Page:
K. Ahmad, C.J.
1. These two applications in revision arise out of the same order dated 22-10-64 passed by the Subordinate Judge in title Suit No. 69 of 1963 which is still pending for disposal. C. R. No. 310 of 1964 has been filed on behalf of the plaintiffs 1 and 2, but at the time of hearing that has not been pressed. Therefore, it is dismissed Then remains the other C. R. No. 320 of 1904. That has been filed on behalf of defendant No. 2. It is directed against the portion of the aforesaid order which reads that :
'The defendant No. 2 who is an applicant for some paddy is not entitled to any as her maintenance is not binding upon those to whom the suit property has come by means of succession. Hence her petition is rejected.'
It is not denied that defendant No. 2 is the widow of Bankanidhi, the brother of Baneh-hanidhi. Bankandhi died in 1921 issueless leaving behind him his widow Annapurna, defendant No. 2. He was joint with his brother Banchhanidhi. Therefore, on his death the properly came to Banchhanidhi by survivorships. Banchhanidhi died on 10-10-56 leaving two widows Jasoda plaintiff No. 1. and Satyabhama defendant No. 1. He also left behind him his daughter Kunja plaintiff No. 2 by his widow Jasoda and his son Gobinda (who is now deadj by his widow Satyabhama.
The suit at present pending in the Court of the Subordinate Judge has been filed by Jasoda and Kunja--plaintiffs 1 and 2 for partition of the family properties. In the meantime in that suit a petition had been filed on behalf of the defendant No. 2 for maintenance. It is this petition which has been disposed of by the Subordinate Judge by the order just quoted above. The petition has been dismissed as it appears from the order on the ground that the maintenance claimed by her is not binding upon those to whom the suit properly has come by means of succession. This view is obviously wrong in law. Mulla while dealing with the widow's right of maintenance in Article 559 in his Hindu Law has stated,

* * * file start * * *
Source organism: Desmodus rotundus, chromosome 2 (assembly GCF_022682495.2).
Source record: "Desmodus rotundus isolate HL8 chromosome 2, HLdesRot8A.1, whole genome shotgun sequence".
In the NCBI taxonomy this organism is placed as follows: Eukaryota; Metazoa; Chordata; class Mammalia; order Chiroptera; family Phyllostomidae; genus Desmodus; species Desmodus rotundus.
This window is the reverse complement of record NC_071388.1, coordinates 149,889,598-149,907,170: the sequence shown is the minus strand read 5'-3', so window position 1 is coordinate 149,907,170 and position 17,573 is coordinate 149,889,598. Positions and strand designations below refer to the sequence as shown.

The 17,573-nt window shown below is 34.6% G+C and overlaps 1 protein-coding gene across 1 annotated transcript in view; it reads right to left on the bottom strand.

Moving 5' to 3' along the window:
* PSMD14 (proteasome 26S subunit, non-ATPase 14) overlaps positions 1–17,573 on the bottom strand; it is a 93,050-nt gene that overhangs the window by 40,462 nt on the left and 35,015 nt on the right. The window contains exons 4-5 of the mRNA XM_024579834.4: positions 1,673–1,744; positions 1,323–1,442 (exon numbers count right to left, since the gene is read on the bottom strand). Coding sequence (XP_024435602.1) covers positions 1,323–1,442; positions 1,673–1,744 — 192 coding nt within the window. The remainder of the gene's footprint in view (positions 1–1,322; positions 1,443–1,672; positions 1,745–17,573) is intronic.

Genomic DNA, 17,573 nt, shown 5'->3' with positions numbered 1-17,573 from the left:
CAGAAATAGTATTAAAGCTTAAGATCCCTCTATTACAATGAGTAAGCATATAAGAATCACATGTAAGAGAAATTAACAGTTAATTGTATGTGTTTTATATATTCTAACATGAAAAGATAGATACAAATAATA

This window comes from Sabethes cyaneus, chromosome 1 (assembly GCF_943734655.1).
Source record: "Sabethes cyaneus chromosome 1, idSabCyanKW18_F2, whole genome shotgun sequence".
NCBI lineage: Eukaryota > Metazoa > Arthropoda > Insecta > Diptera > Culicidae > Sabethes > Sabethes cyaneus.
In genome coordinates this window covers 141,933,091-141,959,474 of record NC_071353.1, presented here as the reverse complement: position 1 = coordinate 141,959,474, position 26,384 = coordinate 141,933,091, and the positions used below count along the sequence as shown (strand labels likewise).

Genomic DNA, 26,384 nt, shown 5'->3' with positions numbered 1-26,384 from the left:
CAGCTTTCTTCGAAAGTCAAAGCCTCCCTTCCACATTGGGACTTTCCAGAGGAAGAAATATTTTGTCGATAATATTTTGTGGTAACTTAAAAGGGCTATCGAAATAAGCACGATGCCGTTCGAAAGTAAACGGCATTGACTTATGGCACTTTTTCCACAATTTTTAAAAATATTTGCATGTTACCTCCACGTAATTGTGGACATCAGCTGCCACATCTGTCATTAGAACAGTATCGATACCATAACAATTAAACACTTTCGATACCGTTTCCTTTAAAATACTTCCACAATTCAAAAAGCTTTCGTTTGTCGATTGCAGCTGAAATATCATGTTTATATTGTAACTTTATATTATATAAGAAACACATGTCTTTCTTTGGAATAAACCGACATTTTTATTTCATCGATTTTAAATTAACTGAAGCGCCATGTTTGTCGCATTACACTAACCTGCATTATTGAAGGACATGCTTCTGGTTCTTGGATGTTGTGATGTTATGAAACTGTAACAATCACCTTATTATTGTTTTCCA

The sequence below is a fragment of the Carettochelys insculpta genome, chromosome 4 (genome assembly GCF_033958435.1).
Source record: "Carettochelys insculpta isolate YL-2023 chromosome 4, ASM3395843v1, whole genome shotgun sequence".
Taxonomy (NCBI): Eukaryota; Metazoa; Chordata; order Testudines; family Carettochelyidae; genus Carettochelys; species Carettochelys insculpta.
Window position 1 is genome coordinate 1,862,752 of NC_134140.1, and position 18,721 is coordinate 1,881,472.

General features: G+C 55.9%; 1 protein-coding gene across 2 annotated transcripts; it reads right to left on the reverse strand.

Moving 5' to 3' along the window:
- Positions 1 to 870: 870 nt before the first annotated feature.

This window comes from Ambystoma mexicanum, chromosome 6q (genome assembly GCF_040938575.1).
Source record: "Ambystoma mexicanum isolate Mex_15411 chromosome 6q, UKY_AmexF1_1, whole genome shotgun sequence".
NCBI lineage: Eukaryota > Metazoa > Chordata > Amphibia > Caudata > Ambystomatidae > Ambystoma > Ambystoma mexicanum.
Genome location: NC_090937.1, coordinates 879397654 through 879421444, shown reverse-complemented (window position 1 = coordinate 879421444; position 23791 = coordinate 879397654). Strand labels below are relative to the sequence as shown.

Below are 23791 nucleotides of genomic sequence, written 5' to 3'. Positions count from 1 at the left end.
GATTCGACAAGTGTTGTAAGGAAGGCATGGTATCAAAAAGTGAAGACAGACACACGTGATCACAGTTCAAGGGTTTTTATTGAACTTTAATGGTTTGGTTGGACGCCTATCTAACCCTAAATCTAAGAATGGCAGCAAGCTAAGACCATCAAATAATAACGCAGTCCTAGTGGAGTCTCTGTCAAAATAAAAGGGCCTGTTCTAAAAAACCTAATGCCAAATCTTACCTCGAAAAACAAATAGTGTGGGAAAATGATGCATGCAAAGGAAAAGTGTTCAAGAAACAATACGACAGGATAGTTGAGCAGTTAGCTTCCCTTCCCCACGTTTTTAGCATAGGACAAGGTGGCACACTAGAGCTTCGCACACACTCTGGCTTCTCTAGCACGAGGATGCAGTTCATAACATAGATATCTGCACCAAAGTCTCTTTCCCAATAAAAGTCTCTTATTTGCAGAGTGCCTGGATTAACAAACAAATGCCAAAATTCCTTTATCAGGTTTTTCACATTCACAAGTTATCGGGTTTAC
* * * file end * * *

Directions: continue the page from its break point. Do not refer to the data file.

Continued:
'A widow who does not succeed to the estate of her husband as his heir, is entitled to maintenance .. .. ...... ..
(i) .........; also,
(ii) Out of property in which he was a coparcener at the time of his death. '.
In support of this view reliance has beenplaced by the learned author on a number ofdecisions including one in Jayanti v. Alamelu.ILR 27 Mad 43. Therefore, on principle underthe Hindu Law the view taken by the learnedSubordinate Judge cannot be supported andthere is no provision made either in the HinduSuccession Act, 1956 or the Hindu Adoptionsand Maintenance Act, 1956 that this part of theold Hindu Law has been in any way repealedor changed. In that view of the matter theCourt below in rejecting the application madeby defendant No. 2 for maintenance has actedon a wrong notion of law and has therefore failed to exercise the jurisdiction vested in him.Accordingly that application has to be allowed.The Court below on hearing the parties will,in the light of the law as stated above, fix themaintenance as she may be found entitled toin the circumstances of the case. The application (C. R. No. 320 of 1964) is therefore allowed. But in the circumstances of the case therewill be no order for costs. The other application (C. R. No. 310 of 1964) as already statedis dismsised.